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Navigating digital research methods: key principles to consider

I was approached by Epigeum to review their existing research methods courses and explore the possibility of helping to develop a new course that would provide an introduction to research methods. In particular, they were interested in updating the existing courses and providing new material to cover digital research methods.

It was an intriguing prospect: I have taught research methods courses at university for a number of years and have written books on research methods and teaching research methods. My latest book was specifically on digital research methods.

We liaised and the ideas developed. Yes, it was a very good idea to develop a course that introduced research methods, and yes, it was extremely important to include digital research methods. Would I be able to write the course? Yes!

The new course developed gradually: it was to cover the principles of research methods. I had to go back to the basics: what, exactly, did learners need to know when they were introduced to research methods? Do learners from all disciplines need to know the same things? What would go in the course: what would be left out? How would digital research methods be incorporated? Ten principles emerged from these questions.

What are these principles?

  1. Studying the nature of human knowledge and how it is acquired. Understanding the nature and structure of the world and how it can be articulated. Relating these issues to research design and goals, choice of methodology, type of theory generation and the way that knowledge is built.
  2. Developing a clear, concise and well-formulated question around which research is focused. Generating aims and objectives. Avoiding personal prejudice, assumptions or bias when producing a research question and aims and objectives.
  3. Knowing about and choosing a suitable research methodology (the guideline system or framework for research). Understanding the difference between methodology and method. Justifying and defending the chosen methodology.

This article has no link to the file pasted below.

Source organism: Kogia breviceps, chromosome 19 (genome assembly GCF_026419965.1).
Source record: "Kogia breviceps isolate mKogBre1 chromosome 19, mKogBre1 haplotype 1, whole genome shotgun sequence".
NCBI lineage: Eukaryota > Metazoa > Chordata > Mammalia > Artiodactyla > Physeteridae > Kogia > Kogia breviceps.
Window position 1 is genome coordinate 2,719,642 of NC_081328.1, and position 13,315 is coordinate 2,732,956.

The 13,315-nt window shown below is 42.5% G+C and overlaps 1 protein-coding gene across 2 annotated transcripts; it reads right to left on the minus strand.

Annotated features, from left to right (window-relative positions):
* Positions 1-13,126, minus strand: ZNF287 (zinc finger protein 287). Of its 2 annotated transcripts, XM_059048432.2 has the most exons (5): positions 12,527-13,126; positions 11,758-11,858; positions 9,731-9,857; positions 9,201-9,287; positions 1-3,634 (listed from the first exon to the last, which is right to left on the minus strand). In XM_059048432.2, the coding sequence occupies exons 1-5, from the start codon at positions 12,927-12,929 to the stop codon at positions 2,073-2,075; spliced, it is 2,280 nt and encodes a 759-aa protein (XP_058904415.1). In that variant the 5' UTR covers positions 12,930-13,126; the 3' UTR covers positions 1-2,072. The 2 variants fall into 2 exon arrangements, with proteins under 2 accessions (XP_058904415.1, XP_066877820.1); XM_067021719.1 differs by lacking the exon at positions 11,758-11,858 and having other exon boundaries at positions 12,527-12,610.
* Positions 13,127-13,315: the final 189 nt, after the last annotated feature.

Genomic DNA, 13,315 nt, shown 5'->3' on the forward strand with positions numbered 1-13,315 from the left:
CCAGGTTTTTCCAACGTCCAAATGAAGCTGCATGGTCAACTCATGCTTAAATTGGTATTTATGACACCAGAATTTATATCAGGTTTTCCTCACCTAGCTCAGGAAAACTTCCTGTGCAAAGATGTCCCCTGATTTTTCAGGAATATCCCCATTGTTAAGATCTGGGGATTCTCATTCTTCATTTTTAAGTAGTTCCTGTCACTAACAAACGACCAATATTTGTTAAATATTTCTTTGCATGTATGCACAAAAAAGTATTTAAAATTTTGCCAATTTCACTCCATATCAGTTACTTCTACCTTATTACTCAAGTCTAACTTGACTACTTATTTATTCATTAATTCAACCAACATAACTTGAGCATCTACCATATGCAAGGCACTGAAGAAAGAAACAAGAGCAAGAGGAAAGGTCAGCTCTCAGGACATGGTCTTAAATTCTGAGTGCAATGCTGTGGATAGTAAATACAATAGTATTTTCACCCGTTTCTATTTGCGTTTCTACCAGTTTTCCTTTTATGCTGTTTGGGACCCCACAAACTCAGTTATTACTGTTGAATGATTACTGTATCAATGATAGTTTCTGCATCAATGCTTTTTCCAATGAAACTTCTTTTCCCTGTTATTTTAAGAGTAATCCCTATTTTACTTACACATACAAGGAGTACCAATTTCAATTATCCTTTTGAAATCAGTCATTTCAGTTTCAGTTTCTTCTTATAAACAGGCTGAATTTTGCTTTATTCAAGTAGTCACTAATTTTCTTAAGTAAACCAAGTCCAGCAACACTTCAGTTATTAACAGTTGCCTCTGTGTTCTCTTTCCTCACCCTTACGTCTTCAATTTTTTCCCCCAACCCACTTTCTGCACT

4. Knowing about a variety of qualitative, quantitative and mixed research methods and digital research methods. Understanding how choice of research method is framed and guided by methodology.
  5. Understanding sampling techniques and procedures, choosing sample sizes and overcoming sampling problems and dilemmas.
  6. Knowing about and choosing data analysis methods for qualitative, quantitative or mixed data. Choosing and using data analysis software and tools.
  7. Reflecting on the different types of connection that can be made between and across disciplines (interdisciplinary, multidisciplinary, transdisciplinary and cross-disciplinary research, for example).
  8. Knowing how to identify and address data protection and security challenges and produce a data management plan.
  9. Communicating research using a variety of communication, dissemination and publishing methods, platforms and channels. Identifying and addressing potential challenges when communicating research.
  10. Producing and submitting a successful research proposal.

That was summer 2019: we had no idea how important digital research methods and working online would be, nor how relevant and timely course content would become.